"While I was in New York working on that, they needed some music for some animation that they had to start on long before the shooting of the show. Then I found out they didn't have anyone underscoring, writing theme songs and stuff, so I said I'd do it."

At the same time Randy Roberts, who was working at Able Image Research, invited Mothersbaugh to see some animation he was working on for a commercial.

"It was the most incredible computer animation I have seen to date", enthuses the musician. "It was robots in a factory building super robots, and he asked me to write music for it. The commercial was sort of based on a Devo show - a 30-minute piece of animation that was rear projected behind us on stage, so instead of theatre lights, the same thing you've seen used over and over again by every single band in the world since time began, all they do is use more, we opted for the whole stage being a three-dimensional video set that was ten feet deep. We stood in front of these pieces of animation that were three times, four times as tall as us. And it was all in tight sync. We worked out the technology, which had not been worked out before, so that when I would turn around and point my gun at a robot, I knew she'd be right there, and she was the one that was dancing out of sync, and I could point and shoot, I'd get an explosion sound from my keyboard player, and she would explode on screen, perfect every night. Fifteen-foot characters came out and sang backup vocals for me, and a pirate chased me around the stage with a sword, and I'd duck and he'd swing over my head."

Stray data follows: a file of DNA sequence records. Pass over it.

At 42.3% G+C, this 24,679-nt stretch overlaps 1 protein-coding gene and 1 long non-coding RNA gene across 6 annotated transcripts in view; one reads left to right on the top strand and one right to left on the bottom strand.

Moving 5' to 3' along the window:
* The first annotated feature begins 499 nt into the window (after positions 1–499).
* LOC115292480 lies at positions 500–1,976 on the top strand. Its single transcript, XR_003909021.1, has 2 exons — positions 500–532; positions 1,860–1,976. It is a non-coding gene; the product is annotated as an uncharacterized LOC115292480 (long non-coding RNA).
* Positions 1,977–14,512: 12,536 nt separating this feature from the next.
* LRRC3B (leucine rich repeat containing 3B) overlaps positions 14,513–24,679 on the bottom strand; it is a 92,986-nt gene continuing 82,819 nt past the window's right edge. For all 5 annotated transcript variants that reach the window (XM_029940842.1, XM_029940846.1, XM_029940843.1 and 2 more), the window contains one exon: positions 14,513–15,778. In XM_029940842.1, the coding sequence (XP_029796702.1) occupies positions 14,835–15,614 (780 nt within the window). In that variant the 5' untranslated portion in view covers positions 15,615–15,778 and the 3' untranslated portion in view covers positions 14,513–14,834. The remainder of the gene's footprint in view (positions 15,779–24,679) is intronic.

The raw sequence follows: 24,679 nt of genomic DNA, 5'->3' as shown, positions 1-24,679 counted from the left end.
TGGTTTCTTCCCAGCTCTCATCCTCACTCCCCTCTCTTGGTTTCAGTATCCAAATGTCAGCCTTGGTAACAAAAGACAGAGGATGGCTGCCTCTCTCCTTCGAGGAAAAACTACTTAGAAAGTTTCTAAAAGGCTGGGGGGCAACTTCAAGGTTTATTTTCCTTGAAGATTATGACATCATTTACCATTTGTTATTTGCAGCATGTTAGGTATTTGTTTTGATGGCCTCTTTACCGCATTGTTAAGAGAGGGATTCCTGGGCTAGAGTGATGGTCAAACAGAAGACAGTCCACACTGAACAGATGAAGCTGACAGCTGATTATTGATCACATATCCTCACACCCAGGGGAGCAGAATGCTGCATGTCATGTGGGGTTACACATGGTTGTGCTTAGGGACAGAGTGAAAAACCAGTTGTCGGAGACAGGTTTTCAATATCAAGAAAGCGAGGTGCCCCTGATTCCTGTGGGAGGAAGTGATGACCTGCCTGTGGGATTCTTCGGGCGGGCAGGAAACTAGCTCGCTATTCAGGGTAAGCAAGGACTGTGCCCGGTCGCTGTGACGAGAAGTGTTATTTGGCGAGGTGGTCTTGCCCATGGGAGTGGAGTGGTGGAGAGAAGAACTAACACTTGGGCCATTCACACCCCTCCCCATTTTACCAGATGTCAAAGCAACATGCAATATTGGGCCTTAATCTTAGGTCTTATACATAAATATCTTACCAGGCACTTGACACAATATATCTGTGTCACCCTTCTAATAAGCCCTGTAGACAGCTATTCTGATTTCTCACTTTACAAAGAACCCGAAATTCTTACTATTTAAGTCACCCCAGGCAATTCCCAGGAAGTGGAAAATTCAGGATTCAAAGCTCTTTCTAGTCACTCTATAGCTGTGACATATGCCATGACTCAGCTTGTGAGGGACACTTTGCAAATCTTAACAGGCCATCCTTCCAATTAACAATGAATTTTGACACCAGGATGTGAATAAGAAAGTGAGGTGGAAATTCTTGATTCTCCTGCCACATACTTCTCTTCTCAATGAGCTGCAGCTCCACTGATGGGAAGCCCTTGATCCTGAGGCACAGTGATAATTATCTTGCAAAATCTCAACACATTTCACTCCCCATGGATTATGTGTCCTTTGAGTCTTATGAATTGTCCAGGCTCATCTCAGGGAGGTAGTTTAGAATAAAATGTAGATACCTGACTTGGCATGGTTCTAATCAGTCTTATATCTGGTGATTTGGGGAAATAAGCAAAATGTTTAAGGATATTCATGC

Impressive stuff. But surely the Devo that caused so much controversy back in 1978 would have frowned upon a "serious" band becoming involved in the world of television commercials.

"I see the line between commercial art and fine arts to be an interesting balance", explains Mothersbaugh. "What makes good fine art? What makes good any kind of art? I like the idea of working in commercials because that's other side of Devo.

"I really liked doing that little commercial and said, 'Wow! This is another interesting way to do things, another direction to take your art, a way to reach people, because a lot of people see it'. Commercials are... heavier than film, heavier than rock 'n' roll. The thing that attracted me to rock 'n' roll was that it was such an influential medium. It wasn't a dead medium. If I was in opera, I would still be back at the Bath Township Playhouse trying to write an opera for Akron, Ohio, for maybe a few lawyers who consider themselves the enlightened ones of the community. People would be stifling yawns, and one else would see it. Commercials seem like a more dangerous, more exciting medium to work in. A lot of people see it who would instantly turn off a Devo record."

In America that is certainly true. Over in Britain, without the exposure television commercials can bring, Devo are still an underrated cult band with a small but dedicated following. I can't help but feel that, this time at least, Americans are ahead of us.

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Roland R5

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Music Technology - Copyright: Music Maker Publications (UK), Future Publishing.


Music Technology - Jul 1989

Interview by Tim Goodyer, Amy Ziffer